Neurotransmitters are chemical messengers responsible for the transmission of information between neurons in the brain and the rest of the body. They influence our mental state, our sleep, pain processing and also muscles, blood vessels and hormone production. These neurotransmitters are transported by means of special proteins located in the cell membrane. Once a neurotransmitter has been released from a cell in response to a stimulus and has acted on a receptor, it is reabsorbed into the cell by transporters. This efficient "recycling" saves the body from the need to constantly synthesise new neurotransmitters.
Neurotransmitters in balance
In monoamines, two main types of transporters perform this function. The specific monoamine transporters carry neurotransmitters, such as serotonin or dopamine, back into the cell after they have acted on the receptors. However, their transport capacity is low. Then there is the group of organic cation transporters (OCT), which perform a complementary function. The latter transport positively charged, i.e. cationic, neurotransmitters and have a high transport capacity. Both groups work together and are important for maintaining the neurotransmitter balance in the body. Research carried out to date has focussed on investigating the first group of specific monoamine transporters, for example in the medical application of serotonin reuptake inhibitors for treating depression. However, OCTs also have a major influence on the monoamine balance. They also influence pharmacokinetics and interact with medically administered drugs. They play a major role in the physical absorption and excretion of drugs.
On the trail of transporter variants
The research team led by physician Julian Maier and supervised by Harald Sitte from the Institute of Pharmacology at MedUni Vienna's Center for Physiology and Pharmacology specifically studied organic cation transporter 3 (OCT3). Working in collaboration with a Danish research group from the University of Copenhagen and the iPSYCH consortium, they were able to analyse genetic data from about 12,000 patients with neuropsychiatric disorders and compare them with those from a control group. They looked to see which variants of transporters were detectable and how they were distributed. Maier then analysed these variants in cell systems in vitro and compared them with the so-called "wild type", the most prevalent normal form. It appeared that some transporters are apparently unable to transport any neurotransmitters at all, while others are able to transport even more than the "wild type".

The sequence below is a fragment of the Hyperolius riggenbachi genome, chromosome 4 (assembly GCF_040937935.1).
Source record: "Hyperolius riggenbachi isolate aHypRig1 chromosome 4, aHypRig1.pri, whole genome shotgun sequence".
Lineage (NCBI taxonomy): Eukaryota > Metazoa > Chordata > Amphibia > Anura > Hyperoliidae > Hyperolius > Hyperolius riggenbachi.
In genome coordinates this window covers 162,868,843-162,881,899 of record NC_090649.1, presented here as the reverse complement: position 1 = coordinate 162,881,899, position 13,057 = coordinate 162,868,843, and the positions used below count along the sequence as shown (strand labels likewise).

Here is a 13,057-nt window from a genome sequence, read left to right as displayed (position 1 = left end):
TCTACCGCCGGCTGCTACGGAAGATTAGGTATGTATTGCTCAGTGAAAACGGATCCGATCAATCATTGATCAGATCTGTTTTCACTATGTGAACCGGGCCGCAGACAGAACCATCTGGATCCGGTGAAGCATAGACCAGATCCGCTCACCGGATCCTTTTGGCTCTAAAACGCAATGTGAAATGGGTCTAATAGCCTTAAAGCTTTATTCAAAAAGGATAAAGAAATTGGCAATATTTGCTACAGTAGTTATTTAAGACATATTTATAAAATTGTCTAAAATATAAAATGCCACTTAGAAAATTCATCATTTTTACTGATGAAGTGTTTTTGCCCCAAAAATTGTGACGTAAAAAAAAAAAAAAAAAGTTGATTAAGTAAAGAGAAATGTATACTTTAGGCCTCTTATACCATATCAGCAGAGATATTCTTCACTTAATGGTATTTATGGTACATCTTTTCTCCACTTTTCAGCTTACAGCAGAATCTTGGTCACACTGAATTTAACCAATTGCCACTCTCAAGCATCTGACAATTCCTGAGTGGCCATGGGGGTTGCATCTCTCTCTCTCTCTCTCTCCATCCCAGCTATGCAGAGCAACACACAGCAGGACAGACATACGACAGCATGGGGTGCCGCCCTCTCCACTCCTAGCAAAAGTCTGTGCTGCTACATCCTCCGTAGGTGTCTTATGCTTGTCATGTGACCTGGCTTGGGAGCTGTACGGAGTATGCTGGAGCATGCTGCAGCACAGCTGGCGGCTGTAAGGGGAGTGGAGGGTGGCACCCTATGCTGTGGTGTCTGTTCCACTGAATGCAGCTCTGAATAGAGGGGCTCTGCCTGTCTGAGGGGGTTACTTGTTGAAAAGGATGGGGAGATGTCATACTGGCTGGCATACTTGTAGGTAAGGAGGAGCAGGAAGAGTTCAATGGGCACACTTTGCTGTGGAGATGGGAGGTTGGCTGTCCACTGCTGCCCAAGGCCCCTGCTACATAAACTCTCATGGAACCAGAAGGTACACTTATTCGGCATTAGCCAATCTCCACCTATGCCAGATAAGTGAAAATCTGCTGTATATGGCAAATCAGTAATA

Basis for targeted research
Working with the team of Volodymyr Korkhov at ETH Zurich, the researchers used cryo-electron microscopy, a high-resolution imaging technique, to obtain first-time insights into the structure of the OCT3 transporter and a specific characterisation of its binding site. They were now able, aided by molecular dynamics-simulations performed in the group of Thomas Stockner from MedUni Vienna, to show how OCT3 functions, and which substances interact specifically with the transporter and why. "Consequently, we are now in a better position to analyse the mutations found and explain, for example, why their transport capacity is greatly reduced or increased," says Julian Maier. This would potentially lead to a variety of medical applications, such as the development of molecules that inhibit the reuptake of neurotransmitters by OCT3 in the central nervous system, and for cardiovascular indications. Study leader Harald Sitte explains: "Our results will facilitate targeted research into compounds that selectively interact with the transporter." The research team plans to conduct follow-up studies.
Publication: Nature Communications
Structural basis of Organic Cation Transporter-3 inhibition.
Khanppnavar B., Maier J., Herborg F, Gradisch R, Lazzarin E, Luethi D, Yang J, Qi C, Holy M, Jäntsch K, Kudlacek O, Schicker K, Werge T, Gether U, Stockner T, Korkhov V, Sitte H (2022). doi.org/10.1038/s41467-022-34284-8